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Luther: A Life by John M. Todd


John M. Todd is the author of a number of books, including Reformation, and John Wesley and the Catholic Church. Luther: A Life was published in 1982 by The Crossroad Publishing Company. This book was prepared for Religion Online by Harry W. and Grace C. Adams.


Chapter 13: The New World


Luther bustled in and out of the Friary, as busy as ever. Meals were eaten swiftly, sometimes alone, sometimes with Prior Brisger, the only other remaining friar. Food for the two priests and any visitors was prepared by Luther’s ever present servant, the ex-student Seeberger, and other occasional serving hands. There was an emptiness about the Friary where until three years ago there had been meals in common, chanted Office in church, and a community routine. Now life was haphazard. Luther’s bed was not made in a year, he said later, and became foul with sweat. He just fell into it at the end of each day. Occasionally, he would eat with one of his friends in the town, and drink — he boasted of his growing capacity. With it was also growing his own girth. Fatter, he was also less well, increasingly plagued with minor illnesses which threatened to become bigger.

He began to have a ringing in the ears, and the first signs of gall stones. Then there was the malaise of threatening depression, ‘attacks’ of despair, temptations from the devil as he experienced them. At night, a cloud of terrible sadness often enveloped him — then he would see only the bad things, the increasing violence in the countryside, the warring of the political authorities, the failure to get people to live by the Word, enemies to the left, enemies to the right, and his own unfaithfulness. He would turn and shout at the devil, and speak a verse of the Psalms. ‘Lord you are my stronghold and my only God.’ Then as he recounted, he broke wind, farted at the devil —take that you swine, you can’t stand up to my God, to the Word, to Christ. Or, in worse agony, he would express his feeling of despair directly to God. The last ‘freedom’ he now had was terrifying. He was fighting phantoms. Every battle had been won. He was left with himself, God — and the idiotic chaos of ‘Satan.’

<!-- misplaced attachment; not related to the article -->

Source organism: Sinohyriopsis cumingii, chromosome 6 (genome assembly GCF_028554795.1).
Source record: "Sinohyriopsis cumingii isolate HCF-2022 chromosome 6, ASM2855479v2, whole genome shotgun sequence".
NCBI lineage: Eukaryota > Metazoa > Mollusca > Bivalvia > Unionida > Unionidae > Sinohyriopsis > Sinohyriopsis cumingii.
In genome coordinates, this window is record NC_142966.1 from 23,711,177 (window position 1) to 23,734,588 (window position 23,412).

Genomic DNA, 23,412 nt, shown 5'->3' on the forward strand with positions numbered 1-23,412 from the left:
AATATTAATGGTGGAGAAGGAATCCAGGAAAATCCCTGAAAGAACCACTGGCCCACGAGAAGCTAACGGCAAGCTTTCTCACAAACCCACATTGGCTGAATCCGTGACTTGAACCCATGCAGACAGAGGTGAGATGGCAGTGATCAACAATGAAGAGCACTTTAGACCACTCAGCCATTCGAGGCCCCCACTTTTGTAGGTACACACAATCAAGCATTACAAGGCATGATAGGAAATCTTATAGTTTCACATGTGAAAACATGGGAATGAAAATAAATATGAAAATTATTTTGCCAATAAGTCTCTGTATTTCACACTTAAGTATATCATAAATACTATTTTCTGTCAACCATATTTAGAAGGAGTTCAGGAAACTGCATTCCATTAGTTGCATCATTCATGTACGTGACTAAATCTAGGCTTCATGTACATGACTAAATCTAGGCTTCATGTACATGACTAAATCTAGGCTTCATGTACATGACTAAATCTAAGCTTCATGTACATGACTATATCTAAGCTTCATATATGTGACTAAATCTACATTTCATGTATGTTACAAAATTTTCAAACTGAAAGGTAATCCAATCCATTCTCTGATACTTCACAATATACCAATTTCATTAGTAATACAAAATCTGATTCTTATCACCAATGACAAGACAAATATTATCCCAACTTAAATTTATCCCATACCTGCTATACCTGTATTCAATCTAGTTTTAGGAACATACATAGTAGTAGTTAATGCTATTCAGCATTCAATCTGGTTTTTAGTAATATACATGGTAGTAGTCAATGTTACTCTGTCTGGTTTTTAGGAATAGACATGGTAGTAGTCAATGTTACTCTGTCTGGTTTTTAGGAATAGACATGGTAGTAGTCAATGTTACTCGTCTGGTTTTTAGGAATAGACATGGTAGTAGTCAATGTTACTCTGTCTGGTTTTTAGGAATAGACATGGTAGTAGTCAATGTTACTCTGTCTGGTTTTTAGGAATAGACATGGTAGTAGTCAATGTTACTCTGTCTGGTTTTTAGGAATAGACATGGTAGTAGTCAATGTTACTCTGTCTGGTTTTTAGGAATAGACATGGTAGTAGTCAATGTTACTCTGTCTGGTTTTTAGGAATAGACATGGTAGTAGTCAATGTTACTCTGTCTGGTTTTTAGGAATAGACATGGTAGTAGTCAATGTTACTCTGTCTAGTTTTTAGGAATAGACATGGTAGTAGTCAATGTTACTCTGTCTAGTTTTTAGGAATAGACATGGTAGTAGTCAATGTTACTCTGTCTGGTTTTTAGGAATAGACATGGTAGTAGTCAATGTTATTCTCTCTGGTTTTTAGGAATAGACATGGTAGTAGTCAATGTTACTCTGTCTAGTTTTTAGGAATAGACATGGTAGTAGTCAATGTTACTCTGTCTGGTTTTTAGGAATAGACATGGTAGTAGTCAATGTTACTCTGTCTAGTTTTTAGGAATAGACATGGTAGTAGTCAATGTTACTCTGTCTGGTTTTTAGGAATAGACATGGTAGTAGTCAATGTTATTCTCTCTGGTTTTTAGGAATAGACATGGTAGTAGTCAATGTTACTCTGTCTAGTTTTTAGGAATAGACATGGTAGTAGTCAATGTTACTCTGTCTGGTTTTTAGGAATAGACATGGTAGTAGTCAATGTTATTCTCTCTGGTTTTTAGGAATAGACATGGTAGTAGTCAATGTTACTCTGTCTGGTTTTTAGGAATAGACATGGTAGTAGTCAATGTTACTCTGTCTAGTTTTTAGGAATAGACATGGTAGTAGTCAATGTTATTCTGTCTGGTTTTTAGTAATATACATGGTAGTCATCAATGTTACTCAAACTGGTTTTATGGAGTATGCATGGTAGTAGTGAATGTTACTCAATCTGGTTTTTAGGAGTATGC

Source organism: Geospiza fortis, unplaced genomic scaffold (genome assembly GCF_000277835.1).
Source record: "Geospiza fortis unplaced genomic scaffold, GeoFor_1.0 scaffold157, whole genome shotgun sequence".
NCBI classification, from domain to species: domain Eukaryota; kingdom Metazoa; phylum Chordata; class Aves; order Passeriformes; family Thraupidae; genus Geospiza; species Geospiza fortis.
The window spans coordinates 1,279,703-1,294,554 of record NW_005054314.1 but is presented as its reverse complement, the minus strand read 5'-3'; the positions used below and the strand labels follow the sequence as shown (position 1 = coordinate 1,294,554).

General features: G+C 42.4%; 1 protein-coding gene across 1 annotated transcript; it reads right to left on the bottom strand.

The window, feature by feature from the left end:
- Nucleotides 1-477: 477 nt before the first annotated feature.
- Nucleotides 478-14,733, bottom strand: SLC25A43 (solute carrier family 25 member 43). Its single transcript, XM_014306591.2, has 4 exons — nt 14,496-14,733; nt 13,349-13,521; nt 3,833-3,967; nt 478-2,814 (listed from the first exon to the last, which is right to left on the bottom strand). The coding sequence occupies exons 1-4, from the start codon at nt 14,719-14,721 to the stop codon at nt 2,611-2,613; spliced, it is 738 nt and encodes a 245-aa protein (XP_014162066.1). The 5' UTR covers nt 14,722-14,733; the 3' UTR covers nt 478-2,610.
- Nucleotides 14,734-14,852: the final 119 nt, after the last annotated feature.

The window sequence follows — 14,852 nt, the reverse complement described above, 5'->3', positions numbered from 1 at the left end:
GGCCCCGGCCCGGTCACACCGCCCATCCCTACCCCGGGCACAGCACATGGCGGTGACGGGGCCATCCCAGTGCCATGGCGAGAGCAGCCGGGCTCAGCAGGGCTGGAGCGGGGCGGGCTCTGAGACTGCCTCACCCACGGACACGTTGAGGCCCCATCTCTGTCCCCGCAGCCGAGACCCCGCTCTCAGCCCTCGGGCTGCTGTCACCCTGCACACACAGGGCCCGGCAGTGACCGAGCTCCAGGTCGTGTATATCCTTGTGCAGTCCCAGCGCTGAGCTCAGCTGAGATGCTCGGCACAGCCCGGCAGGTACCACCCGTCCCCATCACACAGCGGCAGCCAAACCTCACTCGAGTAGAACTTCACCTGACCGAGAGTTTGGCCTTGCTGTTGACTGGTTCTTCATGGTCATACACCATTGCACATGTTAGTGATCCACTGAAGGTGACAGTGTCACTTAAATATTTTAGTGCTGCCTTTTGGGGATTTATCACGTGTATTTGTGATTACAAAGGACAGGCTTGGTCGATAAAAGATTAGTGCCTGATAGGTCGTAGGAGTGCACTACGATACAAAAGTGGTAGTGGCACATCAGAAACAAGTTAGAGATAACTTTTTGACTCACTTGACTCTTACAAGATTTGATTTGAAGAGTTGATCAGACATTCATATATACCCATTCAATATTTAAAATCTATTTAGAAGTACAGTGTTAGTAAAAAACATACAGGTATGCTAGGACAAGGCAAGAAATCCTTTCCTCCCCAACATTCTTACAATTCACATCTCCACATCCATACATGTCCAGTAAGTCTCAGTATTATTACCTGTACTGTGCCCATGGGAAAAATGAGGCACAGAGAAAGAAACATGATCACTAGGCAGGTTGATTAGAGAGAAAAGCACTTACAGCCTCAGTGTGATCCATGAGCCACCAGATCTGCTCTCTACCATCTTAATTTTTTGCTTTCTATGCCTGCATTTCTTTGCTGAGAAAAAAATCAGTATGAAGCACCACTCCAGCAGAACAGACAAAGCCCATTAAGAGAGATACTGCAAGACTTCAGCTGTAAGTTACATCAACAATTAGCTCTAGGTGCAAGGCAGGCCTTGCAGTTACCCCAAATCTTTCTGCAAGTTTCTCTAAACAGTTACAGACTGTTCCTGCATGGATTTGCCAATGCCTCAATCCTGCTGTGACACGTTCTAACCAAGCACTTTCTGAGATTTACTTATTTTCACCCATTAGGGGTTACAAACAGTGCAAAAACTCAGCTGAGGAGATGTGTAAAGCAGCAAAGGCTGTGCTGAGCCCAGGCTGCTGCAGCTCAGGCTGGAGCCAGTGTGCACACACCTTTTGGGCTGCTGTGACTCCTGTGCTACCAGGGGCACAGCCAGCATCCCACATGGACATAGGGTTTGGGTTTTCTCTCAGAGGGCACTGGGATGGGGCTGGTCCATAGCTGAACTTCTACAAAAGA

On 5 February 1525 he preached in the parish church, and spoke from his own anguished heart:

Christ makes a special point of saying that he is gentle. It is as though he were saying: ‘I know how to deal with sinners. I myself have experienced what it is to have a timid, terrified conscience.’ As the letter to the Hebrews says, he ‘in every respect has been tempted as we are, yet without sinning’. . .He says ‘My yoke is easy and my burden light’ . . . It is called gentle, sweet and easy because he himself helps us carry it and when it grows too heavy for us he shoulders the burden along with us. . . then one has a good companion and, as the saying goes: ‘With a good companion the singing is good.’ When one person alone cannot carry a load at all well, two can carry it easily.

People were beginning to say something like that, in another sense, about Luther’s household. They were asking why he did not marry. Luther had to admit himself that it was an odd business. Two years previously he had received in Wittenberg nine nuns who had managed to escape from a convent near Grimma. Since then he had been operating what amounted to a marriage bureau, matching them up with husbands in Wittenberg and district. The escape had been effected by means of a herring merchant, who always brought his barrels of fish into the convent in a covered wagon. ‘A cart load of vestal virgins has just arrived in the town,’ wrote a student. Some were lodged with families, others in the empty rooms at the Friary. What more eligible bachelor was there than Luther himself? A noble lady had pointed this out to Spalatin in November 1524, and the latter passed the comment on to Luther, who replied:

I am not surprised about such gossip. . . give her my thanks and tell her I am in God’s hand as a creature whose heart God may change and change again, kill and revive again at any moment. Nevertheless, the way I feel now. . . I shall not marry. It is not that I do not feel my flesh or my masculine sexuality, since I am neither wood nor stone, but my mind is far removed from marriage, since I daily expect death and the punishment due to a heretic, so I shall not limit God’s work in me, nor shall I rely on my own heart. Yet I hope God does not let me live alone.